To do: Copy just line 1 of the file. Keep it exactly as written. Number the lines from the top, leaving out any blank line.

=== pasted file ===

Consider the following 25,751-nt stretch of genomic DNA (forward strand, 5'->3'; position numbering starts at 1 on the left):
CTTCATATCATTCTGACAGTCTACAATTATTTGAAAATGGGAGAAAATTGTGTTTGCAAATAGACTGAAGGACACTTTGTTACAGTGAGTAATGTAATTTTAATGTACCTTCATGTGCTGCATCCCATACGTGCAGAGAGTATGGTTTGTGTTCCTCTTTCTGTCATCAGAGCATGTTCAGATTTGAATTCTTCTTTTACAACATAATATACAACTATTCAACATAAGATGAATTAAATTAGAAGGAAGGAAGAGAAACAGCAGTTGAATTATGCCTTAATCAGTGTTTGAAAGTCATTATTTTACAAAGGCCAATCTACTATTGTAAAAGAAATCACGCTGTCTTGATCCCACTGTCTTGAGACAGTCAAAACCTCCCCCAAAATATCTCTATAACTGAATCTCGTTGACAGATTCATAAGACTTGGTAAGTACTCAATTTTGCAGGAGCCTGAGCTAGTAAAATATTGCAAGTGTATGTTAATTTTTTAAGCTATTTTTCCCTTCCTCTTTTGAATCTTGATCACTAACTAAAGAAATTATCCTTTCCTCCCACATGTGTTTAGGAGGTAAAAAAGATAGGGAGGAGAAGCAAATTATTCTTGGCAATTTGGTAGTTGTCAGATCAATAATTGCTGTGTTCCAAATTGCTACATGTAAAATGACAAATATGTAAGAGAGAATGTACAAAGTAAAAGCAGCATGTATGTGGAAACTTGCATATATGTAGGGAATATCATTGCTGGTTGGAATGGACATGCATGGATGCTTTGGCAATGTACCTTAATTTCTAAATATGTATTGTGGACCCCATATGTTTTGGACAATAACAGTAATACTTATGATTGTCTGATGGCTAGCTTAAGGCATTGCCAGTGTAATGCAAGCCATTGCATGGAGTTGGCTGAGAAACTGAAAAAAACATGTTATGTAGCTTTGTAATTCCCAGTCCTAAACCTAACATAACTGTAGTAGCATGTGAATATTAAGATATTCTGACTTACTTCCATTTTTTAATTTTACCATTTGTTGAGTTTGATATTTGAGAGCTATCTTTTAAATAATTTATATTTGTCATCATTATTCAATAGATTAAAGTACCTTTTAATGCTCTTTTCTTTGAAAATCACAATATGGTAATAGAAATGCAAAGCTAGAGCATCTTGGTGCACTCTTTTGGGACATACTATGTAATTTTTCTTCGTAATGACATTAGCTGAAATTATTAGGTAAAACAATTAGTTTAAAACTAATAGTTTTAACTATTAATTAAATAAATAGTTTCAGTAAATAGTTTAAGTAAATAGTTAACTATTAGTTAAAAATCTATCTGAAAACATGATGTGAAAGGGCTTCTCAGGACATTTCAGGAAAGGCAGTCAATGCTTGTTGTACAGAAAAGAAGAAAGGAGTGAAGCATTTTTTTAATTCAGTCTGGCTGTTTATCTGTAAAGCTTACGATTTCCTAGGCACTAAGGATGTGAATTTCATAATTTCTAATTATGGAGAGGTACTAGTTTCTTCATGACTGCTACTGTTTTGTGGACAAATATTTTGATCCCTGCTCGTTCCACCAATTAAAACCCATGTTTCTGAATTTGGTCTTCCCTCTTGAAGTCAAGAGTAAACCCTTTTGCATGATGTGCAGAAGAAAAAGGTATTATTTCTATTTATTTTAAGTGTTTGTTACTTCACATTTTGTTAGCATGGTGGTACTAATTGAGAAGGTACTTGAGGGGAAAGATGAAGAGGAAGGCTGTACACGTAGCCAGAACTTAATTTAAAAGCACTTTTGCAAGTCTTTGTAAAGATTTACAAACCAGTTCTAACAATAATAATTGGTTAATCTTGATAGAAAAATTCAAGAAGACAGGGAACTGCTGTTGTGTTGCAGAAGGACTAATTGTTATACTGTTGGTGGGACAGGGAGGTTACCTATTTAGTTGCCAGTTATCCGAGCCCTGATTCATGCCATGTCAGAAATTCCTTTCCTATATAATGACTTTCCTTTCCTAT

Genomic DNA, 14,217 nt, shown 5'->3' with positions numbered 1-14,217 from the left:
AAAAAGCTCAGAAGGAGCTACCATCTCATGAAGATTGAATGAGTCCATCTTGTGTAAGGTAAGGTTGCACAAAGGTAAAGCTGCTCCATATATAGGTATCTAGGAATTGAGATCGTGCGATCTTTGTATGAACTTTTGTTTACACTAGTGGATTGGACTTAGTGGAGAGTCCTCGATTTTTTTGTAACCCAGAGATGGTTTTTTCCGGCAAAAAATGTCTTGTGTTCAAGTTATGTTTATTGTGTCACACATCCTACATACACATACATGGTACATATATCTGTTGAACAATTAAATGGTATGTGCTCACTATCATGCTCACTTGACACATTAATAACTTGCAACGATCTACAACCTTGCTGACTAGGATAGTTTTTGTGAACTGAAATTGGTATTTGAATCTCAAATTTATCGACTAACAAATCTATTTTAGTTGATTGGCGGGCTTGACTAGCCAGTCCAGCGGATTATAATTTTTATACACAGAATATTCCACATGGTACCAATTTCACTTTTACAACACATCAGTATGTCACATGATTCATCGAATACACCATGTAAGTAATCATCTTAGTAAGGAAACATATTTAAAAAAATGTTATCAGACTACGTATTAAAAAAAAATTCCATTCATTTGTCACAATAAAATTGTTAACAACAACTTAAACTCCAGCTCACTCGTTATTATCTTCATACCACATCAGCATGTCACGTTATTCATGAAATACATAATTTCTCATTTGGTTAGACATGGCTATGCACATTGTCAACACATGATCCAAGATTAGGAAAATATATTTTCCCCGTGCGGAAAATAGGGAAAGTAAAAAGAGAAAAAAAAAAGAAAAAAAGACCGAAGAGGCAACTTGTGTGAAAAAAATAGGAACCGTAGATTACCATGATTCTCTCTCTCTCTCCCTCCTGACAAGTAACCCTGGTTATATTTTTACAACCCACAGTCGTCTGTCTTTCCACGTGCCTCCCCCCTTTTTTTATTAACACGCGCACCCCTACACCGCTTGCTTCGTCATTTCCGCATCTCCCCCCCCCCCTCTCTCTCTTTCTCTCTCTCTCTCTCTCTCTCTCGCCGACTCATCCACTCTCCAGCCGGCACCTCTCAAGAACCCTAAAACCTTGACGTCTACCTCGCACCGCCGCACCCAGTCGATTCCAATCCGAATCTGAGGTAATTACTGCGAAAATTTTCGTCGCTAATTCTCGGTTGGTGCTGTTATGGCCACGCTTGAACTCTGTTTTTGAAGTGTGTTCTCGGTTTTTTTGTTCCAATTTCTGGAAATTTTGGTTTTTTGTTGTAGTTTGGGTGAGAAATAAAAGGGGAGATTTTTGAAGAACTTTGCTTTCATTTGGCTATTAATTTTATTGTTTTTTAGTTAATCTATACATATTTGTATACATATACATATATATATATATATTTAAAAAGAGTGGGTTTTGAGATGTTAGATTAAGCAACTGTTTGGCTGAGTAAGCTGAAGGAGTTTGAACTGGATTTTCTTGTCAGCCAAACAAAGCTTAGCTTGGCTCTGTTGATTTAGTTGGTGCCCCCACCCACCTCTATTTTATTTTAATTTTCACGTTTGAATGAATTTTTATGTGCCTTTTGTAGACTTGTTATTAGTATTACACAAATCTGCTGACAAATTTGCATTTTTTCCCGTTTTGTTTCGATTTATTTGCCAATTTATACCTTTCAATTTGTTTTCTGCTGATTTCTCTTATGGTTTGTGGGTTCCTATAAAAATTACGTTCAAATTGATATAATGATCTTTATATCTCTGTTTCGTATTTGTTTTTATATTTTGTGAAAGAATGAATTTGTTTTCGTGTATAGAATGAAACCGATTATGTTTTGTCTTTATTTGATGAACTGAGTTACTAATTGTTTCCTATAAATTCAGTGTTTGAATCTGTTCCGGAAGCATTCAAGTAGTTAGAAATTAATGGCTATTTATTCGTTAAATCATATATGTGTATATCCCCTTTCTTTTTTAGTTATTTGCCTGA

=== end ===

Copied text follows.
Consider the following 25,751-nt stretch of genomic DNA (forward strand, 5'->3'; position numbering starts at 1 on the left):